Independent schools 'struggling to fill vacancies'

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The Independent Online

Leading schools such as Roedean and Cheltenham Ladies' College are finding it harder to recruit staff and are having to readvertise to fill vacancies, a survey reveals today.

Leading schools such as Roedean and Cheltenham Ladies' College are finding it harder to recruit staff and are having to readvertise to fill vacancies, a survey reveals today.

The poll of more than 800 state and independent secondary schools also revealed that headteachers believed one in five of the appointments they had made for the new term were "unsatisfactory".

More than half of these appointments were staff not qualified in the subject they were teaching. Subject areas most likely to have unqualified staff included maths and information technology. Leading independent schools were among those voicing concern about a drop in the number of applicants.

Cheltenham Ladies' College, where fees are £17,300 a year for boarders, said it had readvertised for some posts. Vicky Tuck, the principal, said she had made some of her best appointments this year but had been forced to readvertise. "You have to hold your nerve," she added. "The important thing is not to compromise and to readvertise if necessary. I am just glad I didn't go for the best of the rest."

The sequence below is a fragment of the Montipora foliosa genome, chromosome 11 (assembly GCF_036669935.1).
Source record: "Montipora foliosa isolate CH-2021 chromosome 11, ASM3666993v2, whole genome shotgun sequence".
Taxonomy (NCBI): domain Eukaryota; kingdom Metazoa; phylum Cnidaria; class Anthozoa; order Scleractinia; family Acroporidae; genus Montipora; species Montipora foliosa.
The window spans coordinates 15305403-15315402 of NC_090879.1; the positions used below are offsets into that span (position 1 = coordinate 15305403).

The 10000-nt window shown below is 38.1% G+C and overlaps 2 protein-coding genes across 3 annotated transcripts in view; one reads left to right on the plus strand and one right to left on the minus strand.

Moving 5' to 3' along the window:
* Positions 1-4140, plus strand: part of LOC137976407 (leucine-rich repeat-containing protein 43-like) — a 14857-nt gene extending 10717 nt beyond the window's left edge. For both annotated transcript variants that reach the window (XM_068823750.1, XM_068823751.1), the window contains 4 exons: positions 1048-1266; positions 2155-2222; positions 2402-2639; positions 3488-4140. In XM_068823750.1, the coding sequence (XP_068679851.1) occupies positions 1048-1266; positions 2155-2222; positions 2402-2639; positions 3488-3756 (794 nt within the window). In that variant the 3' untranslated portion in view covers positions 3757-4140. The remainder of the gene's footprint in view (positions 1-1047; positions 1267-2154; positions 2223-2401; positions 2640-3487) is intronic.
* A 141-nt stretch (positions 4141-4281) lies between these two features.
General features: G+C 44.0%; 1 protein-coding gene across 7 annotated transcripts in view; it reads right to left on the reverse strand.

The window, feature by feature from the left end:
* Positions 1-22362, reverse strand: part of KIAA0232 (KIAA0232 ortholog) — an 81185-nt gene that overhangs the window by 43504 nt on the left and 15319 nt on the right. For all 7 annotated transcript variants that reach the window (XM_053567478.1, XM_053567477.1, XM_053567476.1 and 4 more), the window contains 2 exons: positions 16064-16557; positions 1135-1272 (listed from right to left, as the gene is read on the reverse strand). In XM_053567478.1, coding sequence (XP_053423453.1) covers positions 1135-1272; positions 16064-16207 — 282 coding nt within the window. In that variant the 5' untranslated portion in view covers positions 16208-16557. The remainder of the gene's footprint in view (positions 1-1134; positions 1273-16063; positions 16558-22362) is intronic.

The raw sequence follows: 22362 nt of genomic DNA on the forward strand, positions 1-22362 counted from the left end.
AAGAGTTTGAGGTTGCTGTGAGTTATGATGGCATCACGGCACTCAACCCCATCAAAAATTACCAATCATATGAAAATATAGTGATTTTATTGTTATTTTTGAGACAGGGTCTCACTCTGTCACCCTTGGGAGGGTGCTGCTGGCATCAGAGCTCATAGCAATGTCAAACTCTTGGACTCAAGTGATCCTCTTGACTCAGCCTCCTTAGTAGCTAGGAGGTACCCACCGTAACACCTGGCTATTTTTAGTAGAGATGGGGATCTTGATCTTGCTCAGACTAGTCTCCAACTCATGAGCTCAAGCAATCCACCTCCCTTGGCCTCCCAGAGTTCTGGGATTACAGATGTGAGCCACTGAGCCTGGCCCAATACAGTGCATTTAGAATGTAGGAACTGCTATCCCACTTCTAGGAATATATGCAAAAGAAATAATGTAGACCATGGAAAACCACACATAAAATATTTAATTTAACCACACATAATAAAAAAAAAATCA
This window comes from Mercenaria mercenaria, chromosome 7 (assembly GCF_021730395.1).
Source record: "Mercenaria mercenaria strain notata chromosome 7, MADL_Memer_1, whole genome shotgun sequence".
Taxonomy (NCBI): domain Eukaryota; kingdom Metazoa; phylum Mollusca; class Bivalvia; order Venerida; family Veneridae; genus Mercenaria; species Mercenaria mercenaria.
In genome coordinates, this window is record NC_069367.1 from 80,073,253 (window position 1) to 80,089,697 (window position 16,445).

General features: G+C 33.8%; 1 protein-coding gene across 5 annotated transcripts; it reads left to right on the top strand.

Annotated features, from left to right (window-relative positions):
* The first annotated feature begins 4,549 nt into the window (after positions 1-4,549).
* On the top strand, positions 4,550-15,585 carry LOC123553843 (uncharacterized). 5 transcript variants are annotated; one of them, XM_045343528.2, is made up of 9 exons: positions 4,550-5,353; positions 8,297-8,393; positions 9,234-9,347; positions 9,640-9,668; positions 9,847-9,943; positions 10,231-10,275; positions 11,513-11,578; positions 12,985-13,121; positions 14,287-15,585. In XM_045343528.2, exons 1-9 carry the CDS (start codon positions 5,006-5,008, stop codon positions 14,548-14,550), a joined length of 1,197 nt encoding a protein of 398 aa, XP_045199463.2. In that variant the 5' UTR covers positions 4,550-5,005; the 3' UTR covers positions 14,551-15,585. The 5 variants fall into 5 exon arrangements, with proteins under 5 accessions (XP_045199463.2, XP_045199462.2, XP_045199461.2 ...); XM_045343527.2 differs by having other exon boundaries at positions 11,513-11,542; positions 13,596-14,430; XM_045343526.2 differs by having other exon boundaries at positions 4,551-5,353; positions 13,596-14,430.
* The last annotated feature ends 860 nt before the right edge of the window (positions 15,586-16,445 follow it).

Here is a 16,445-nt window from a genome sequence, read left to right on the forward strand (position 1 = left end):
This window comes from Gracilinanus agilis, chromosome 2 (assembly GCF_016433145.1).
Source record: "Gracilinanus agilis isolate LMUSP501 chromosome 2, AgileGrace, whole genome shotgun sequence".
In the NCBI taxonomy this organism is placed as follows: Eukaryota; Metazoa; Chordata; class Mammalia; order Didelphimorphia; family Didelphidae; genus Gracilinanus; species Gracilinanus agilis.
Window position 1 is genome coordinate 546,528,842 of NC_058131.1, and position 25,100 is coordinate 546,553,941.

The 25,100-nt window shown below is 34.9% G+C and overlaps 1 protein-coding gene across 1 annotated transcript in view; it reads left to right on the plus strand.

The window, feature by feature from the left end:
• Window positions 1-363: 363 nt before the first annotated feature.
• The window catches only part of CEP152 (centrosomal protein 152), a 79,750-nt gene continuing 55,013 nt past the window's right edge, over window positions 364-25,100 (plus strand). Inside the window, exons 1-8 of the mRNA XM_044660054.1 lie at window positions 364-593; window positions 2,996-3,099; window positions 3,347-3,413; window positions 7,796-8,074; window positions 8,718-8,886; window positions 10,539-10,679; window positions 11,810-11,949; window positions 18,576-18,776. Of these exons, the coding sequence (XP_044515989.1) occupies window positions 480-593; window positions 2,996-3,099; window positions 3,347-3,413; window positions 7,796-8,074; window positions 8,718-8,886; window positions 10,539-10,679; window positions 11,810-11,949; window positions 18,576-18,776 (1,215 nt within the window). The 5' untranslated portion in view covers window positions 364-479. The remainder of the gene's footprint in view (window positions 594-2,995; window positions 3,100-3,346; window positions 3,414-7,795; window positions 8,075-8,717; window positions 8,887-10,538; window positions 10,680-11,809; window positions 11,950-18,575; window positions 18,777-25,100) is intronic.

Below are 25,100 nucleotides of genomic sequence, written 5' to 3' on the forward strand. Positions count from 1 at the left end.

Patricia Metham, head teacher of Roedean in Brighton, with boarding fees of £17,925 a year, said: "Retention is the real issue. There is a real issue of morale – legislation increasingly seems to assume teachers are not capable of being independent professionals."

The surveyby The Times Educational Supplement and the Secondary Heads Association revealed that there were likely to be fewer vacancies overall at the start of this term compared with last year (3,769 compared with 4,926).

John Dunford, general secretary of the Secondary Heads Association, said: "For the second year in succession secondary heads have been forced to make many appointments with which they are not happy."

A spokesman for the Department for Education and Skills said it was better to wait for the real figures. "There are over 20,000 more teachers than in 1997," he said. "Targeted recruitment policies are getting more teachers into schools." Its official count in January had found 2,450 vacancies.

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